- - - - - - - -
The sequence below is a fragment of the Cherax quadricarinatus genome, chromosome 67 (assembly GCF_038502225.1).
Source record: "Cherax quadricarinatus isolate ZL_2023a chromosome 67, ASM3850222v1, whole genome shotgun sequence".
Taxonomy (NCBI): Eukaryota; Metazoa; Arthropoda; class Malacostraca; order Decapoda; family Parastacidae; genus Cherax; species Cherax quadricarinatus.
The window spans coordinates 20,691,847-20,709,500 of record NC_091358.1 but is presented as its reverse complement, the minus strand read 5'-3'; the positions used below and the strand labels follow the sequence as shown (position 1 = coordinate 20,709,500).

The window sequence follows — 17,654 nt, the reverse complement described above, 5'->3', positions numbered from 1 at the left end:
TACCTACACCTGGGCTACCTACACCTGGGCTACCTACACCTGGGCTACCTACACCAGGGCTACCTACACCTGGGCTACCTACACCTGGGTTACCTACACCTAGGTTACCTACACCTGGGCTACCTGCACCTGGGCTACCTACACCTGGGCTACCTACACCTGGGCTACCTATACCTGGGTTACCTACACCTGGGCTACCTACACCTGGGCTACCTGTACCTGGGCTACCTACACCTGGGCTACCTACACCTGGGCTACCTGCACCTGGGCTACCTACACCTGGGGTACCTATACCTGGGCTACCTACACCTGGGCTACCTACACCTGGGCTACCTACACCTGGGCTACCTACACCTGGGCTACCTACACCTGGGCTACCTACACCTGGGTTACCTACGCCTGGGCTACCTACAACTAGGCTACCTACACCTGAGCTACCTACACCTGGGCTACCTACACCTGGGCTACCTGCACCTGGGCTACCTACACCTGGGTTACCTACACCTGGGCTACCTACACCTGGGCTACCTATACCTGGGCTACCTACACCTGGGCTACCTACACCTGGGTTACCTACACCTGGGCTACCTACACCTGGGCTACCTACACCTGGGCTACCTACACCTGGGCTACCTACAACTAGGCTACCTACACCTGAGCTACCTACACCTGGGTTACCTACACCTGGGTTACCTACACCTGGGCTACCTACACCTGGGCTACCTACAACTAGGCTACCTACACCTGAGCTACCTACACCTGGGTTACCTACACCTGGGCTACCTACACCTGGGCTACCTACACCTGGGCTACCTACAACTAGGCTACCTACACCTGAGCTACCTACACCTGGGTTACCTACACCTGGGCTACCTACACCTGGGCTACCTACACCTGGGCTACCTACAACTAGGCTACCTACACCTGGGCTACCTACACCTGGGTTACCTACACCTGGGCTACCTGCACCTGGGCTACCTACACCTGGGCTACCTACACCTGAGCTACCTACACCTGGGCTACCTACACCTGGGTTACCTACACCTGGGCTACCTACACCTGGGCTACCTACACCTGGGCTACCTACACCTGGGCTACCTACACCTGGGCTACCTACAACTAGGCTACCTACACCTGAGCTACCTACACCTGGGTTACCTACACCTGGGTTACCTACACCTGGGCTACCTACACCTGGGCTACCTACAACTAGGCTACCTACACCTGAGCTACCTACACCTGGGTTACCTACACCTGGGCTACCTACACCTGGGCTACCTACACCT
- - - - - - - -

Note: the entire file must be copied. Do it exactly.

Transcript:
The sequence below is a fragment of the Cherax quadricarinatus genome, chromosome 67 (assembly GCF_038502225.1).
Source record: "Cherax quadricarinatus isolate ZL_2023a chromosome 67, ASM3850222v1, whole genome shotgun sequence".
Taxonomy (NCBI): Eukaryota; Metazoa; Arthropoda; class Malacostraca; order Decapoda; family Parastacidae; genus Cherax; species Cherax quadricarinatus.
The window spans coordinates 20,691,847-20,709,500 of record NC_091358.1 but is presented as its reverse complement, the minus strand read 5'-3'; the positions used below and the strand labels follow the sequence as shown (position 1 = coordinate 20,709,500).

The window sequence follows — 17,654 nt, the reverse complement described above, 5'->3', positions numbered from 1 at the left end:
TACCTACACCTGGGCTACCTACACCTGGGCTACCTACACCTGGGCTACCTACACCAGGGCTACCTACACCTGGGCTACCTACACCTGGGTTACCTACACCTAGGTTACCTACACCTGGGCTACCTGCACCTGGGCTACCTACACCTGGGCTACCTACACCTGGGCTACCTATACCTGGGTTACCTACACCTGGGCTACCTACACCTGGGCTACCTGTACCTGGGCTACCTACACCTGGGCTACCTACACCTGGGCTACCTGCACCTGGGCTACCTACACCTGGGGTACCTATACCTGGGCTACCTACACCTGGGCTACCTACACCTGGGCTACCTACACCTGGGCTACCTACACCTGGGCTACCTACACCTGGGCTACCTACACCTGGGTTACCTACGCCTGGGCTACCTACAACTAGGCTACCTACACCTGAGCTACCTACACCTGGGCTACCTACACCTGGGCTACCTGCACCTGGGCTACCTACACCTGGGTTACCTACACCTGGGCTACCTACACCTGGGCTACCTATACCTGGGCTACCTACACCTGGGCTACCTACACCTGGGTTACCTACACCTGGGCTACCTACACCTGGGCTACCTACACCTGGGCTACCTACACCTGGGCTACCTACAACTAGGCTACCTACACCTGAGCTACCTACACCTGGGTTACCTACACCTGGGTTACCTACACCTGGGCTACCTACACCTGGGCTACCTACAACTAGGCTACCTACACCTGAGCTACCTACACCTGGGTTACCTACACCTGGGCTACCTACACCTGGGCTACCTACACCTGGGCTACCTACAACTAGGCTACCTACACCTGAGCTACCTACACCTGGGTTACCTACACCTGGGCTACCTACACCTGGGCTACCTACACCTGGGCTACCTACAACTAGGCTACCTACACCTGGGCTACCTACACCTGGGTTACCTACACCTGGGCTACCTGCACCTGGGCTACCTACACCTGGGCTACCTACACCTGAGCTACCTACACCTGGGCTACCTACACCTGGGTTACCTACACCTGGGCTACCTACACCTGGGCTACCTACACCTGGGCTACCTACACCTGGGCTACCTACACCTGGGCTACCTACAACTAGGCTACCTACACCTGAGCTACCTACACCTGGGTTACCTACACCTGGGTTACCTACACCTGGGCTACCTACACCTGGGCTACCTACAACTAGGCTACCTACACCTGAGCTACCTACACCTGGGTTACCTACACCTGGGCTACCTACACCTGGGCTACCTACACCT